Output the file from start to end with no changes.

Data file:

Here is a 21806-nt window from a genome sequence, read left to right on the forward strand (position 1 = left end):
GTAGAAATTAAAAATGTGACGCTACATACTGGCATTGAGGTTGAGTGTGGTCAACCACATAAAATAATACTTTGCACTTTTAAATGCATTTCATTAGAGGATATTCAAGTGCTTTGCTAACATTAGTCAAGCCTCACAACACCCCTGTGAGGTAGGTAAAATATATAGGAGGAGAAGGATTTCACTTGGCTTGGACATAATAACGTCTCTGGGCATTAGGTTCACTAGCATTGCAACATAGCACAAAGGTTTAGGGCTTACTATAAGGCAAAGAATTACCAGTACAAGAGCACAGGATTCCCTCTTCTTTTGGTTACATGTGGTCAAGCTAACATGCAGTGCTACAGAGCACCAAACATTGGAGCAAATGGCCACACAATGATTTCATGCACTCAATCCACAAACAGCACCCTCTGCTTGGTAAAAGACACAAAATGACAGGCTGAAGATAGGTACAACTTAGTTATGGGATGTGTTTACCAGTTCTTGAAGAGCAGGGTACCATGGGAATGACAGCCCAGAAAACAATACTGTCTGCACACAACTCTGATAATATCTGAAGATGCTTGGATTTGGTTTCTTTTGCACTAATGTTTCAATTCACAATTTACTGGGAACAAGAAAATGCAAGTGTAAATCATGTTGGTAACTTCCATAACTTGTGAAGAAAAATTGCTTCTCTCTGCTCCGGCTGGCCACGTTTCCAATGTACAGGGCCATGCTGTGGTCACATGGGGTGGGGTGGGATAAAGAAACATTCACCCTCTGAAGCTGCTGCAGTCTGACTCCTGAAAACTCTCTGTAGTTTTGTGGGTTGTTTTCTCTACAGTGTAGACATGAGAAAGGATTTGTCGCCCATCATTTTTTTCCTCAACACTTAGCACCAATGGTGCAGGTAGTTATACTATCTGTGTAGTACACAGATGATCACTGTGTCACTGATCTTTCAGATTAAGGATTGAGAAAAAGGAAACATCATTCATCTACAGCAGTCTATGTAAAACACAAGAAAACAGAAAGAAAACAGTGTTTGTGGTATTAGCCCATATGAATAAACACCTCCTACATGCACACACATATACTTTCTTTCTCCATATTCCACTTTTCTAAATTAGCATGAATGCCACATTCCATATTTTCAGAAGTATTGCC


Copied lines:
Here is a 21806-nt window from a genome sequence, read left to right on the forward strand (position 1 = left end):
GTAGAAATTAAAAATGTGACGCTACATACTGGCATTGAGGTTGAGTGTGGTCAACCACATAAAATAATACTTTGCACTTTTAAATGCATTTCATTAGAGGATATTCAAGTGCTTTGCTAACATTAGTCAAGCCTCACAACACCCCTGTGAGGTAGGTAAAATATATAGGAGGAGAAGGATTTCACTTGGCTTGGACATAATAACGTCTCTGGGCATTAGGTTCACTAGCATTGCAACATAGCACAAAGGTTTAGGGCTTACTATAAGGCAAAGAATTACCAGTACAAGAGCACAGGATTCCCTCTTCTTTTGGTTACATGTGGTCAAGCTAACATGCAGTGCTACAGAGCACCAAACATTGGAGCAAATGGCCACACAATGATTTCATGCACTCAATCCACAAACAGCACCCTCTGCTTGGTAAAAGACACAAAATGACAGGCTGAAGATAGGTACAACTTAGTTATGGGATGTGTTTACCAGTTCTTGAAGAGCAGGGTACCATGGGAATGACAGCCCAGAAAACAATACTGTCTGCACACAACTCTGATAATATCTGAAGATGCTTGGATTTGGTTTCTTTTGCACTAATGTTTCAATTCACAATTTACTGGGAACAAGAAAATGCAAGTGTAAATCATGTTGGTAACTTCCATAACTTGTGAAGAAAAATTGCTTCTCTCTGCTCCGGCTGGCCACGTTTCCAATGTACAGGGCCATGCTGTGGTCACATGGGGTGGGGTGGGATAAAGAAACATTCACCCTCTGAAGCTGCTGCAGTCTGACTCCTGAAAACTCTCTGTAGTTTTGTGGGTTGTTTTCTCTACAGTGTAGACATGAGAAAGGATTTGTCGCCCATCATTTTTTTCCTCAACACTTAGCACCAATGGTGCAGGTAGTTATACTATCTGTGTAGTACACAGATGATCACTGTGTCACTGATCTTTCAGATTAAGGATTGAGAAAAAGGAAACATCATTCATCTACAGCAGTCTATGTAAAACACAAGAAAACAGAAAGAAAACAGTGTTTGTGGTATTAGCCCATATGAATAAACACCTCCTACATGCACACACATATACTTTCTTTCTCCATATTCCACTTTTCTAAATTAGCATGAATGCCACATTCCATATTTTCAGAAGTATTGCC